On 9 February 2014, a narrow majority of 50.3% of Swiss voters (with a difference of less than 20,000 votes) surprisingly approved the federal popular initiative "against mass immigration".
The popular initiative "against mass immigration" demands that Switzerland control the immigration of foreign nationals by way of quantitative limits and quotas. In addition, the entitlement to permanent residence, family reunification and social benefits shall be restricted. The annual limits and quotas shall be geared "towards the overall economic interests", and preference shall be given to Swiss applicants for open positions. The key criteria for the granting of residence permits shall be, in particular, an application submitted by an employer, integration ability and adequate independent livelihood.
A precise implementing legislation regulating the details shall enter into force at the latest 3 years after adoption of the initiative. Overall, it should be noted that the initiative lays down a few principles (re-introduction of quotas for EU/EFTA nationals), but that the necessary implementation of the initiative on a statutory level is highly unclear at this point in time. In particular, it is unclear how many permits will be available per year and whether EU/EFTA nationals, within the framework of these quotas, will be favoured over third-country nationals.
The Swiss quantitative limitation of residence permits is incompatible with the central idea of free movement of persons, which aims at facilitating labour mobility. Based on the Agreement on the Free Movement of Persons, nationals of Switzerland and the EU/EFTA member states have the right to freely choose their place of employment and, thus their place of residence within the national territories of the contracting states. The initiative demands that all international treaties that are not compatible with the envisaged immigration control, in particular the Agreement on the Free Movement of Persons entered into with the EU, must be renegotiated and amended within three years from the adoption of the initiative. Accordingly, the Agreement on the Free Movement of Persons in its current form will continue to be in force for a maximum of three years. It is, however, possible that the Agreement on the Free Movement of Persons and all other bilateral treaties will be terminated by the EU (the EU has already signalled that there is very little scope for renegotiations).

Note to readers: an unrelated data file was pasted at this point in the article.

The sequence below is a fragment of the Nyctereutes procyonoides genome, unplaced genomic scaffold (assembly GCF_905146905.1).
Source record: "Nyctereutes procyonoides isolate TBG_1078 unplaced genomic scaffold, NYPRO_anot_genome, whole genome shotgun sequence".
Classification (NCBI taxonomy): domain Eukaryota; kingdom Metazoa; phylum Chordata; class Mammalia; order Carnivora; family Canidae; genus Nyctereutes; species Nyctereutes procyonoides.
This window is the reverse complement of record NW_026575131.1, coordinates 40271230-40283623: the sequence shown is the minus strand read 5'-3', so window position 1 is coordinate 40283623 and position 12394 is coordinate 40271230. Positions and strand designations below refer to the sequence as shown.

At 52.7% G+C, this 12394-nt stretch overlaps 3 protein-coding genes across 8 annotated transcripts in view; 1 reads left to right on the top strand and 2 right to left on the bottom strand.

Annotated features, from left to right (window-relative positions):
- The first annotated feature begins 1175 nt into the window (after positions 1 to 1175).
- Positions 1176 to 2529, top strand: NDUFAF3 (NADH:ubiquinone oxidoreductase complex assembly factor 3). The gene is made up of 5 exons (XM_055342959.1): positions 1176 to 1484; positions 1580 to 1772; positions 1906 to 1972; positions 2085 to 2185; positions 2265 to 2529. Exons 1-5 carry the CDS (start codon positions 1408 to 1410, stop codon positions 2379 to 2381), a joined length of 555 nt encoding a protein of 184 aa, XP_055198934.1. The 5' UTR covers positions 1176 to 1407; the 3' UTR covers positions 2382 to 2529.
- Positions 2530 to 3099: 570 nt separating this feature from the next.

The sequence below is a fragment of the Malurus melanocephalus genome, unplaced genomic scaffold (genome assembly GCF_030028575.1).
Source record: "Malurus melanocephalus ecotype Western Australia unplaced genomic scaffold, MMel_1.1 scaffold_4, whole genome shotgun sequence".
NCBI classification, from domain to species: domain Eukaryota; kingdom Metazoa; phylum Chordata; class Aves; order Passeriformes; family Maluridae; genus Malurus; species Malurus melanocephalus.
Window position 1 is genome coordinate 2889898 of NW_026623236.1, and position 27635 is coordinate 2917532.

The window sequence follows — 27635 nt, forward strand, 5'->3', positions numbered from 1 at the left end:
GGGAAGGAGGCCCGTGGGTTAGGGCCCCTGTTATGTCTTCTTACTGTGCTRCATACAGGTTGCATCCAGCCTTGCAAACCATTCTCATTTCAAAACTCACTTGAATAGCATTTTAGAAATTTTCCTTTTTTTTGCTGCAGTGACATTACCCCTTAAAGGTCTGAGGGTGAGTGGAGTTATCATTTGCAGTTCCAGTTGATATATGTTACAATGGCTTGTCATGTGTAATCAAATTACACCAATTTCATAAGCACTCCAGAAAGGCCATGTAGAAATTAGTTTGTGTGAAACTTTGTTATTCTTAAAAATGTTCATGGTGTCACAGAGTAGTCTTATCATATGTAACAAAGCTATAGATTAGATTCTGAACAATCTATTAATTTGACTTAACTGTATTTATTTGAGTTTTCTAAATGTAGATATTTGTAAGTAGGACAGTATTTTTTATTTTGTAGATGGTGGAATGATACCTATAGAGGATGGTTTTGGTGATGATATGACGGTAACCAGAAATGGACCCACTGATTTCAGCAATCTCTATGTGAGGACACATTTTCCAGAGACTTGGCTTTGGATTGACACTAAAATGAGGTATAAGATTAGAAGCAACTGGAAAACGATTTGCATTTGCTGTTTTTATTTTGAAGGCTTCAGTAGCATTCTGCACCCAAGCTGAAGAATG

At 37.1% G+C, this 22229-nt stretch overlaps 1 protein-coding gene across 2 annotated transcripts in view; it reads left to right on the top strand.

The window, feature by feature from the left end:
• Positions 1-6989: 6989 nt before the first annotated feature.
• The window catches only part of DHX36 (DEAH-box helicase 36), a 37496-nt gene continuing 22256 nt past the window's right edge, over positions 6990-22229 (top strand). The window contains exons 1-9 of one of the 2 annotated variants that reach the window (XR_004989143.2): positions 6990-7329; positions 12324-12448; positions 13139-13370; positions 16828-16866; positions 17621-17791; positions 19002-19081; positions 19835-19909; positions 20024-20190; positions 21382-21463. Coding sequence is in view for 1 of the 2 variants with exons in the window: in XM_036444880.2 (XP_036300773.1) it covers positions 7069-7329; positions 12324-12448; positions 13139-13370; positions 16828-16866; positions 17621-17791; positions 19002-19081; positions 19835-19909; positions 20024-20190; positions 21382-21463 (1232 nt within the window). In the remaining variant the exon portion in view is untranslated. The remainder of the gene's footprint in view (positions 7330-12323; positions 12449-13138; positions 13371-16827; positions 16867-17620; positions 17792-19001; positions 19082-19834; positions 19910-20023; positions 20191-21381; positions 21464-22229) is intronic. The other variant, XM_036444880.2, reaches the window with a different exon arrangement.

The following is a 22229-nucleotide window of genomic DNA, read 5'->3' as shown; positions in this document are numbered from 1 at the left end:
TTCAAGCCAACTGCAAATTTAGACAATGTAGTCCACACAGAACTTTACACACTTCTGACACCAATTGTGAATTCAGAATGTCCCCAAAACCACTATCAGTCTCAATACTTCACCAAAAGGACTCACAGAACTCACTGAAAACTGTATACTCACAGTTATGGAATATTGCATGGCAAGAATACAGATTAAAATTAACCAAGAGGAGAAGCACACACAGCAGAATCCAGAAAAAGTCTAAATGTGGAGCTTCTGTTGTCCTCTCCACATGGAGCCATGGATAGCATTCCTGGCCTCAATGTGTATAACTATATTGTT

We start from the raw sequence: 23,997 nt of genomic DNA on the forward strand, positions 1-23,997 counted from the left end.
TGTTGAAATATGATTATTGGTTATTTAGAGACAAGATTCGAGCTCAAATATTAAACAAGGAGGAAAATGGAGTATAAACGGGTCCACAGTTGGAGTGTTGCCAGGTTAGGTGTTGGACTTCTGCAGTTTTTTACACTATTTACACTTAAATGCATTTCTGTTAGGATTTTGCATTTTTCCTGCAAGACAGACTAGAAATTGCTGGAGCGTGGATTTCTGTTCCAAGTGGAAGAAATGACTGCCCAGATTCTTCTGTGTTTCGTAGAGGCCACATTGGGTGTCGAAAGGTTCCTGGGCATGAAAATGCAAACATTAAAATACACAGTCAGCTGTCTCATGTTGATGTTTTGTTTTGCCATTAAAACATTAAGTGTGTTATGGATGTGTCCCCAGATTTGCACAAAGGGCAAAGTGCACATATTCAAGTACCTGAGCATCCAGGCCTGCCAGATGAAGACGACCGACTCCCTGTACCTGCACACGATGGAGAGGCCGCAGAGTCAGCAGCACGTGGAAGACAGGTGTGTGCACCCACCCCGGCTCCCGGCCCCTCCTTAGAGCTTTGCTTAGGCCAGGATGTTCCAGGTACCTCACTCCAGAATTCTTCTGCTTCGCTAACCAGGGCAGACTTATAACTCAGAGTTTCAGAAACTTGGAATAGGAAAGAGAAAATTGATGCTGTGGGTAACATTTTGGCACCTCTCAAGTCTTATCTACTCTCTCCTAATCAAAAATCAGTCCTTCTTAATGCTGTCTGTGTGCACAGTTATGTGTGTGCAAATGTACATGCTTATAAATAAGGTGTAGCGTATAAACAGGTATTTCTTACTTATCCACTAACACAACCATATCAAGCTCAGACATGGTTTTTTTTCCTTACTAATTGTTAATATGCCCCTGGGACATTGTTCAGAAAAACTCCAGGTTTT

Therefore, it must be held that the adoption of the federal popular initiative "against mass immigration", in the medium run (i.e. with the implementation of the initiative), will, in all likelihood, make it more difficult for EU/EFTA nationals to receive a work and residence permit in Switzerland. In view of the wording of the initiative, specialised and academic professions will probably be less affected by these new regulations as e.g. positions in the construction, catering or sales industry, respectively. In any event, instead of simply registering with the authorities at the new place of residence in Switzerland, as of the implementation of the respective legislation, EU/EFTA nationals will have to go through an approval procedure and the employer will have to submit a respective application.
Given the forthcoming negotiations with the EU and the necessary implementation of the initiative on a statutory level in Switzerland, the respective regulations should enter into force in 2015 or 2016.
At this stage, further remarks would be pure speculation.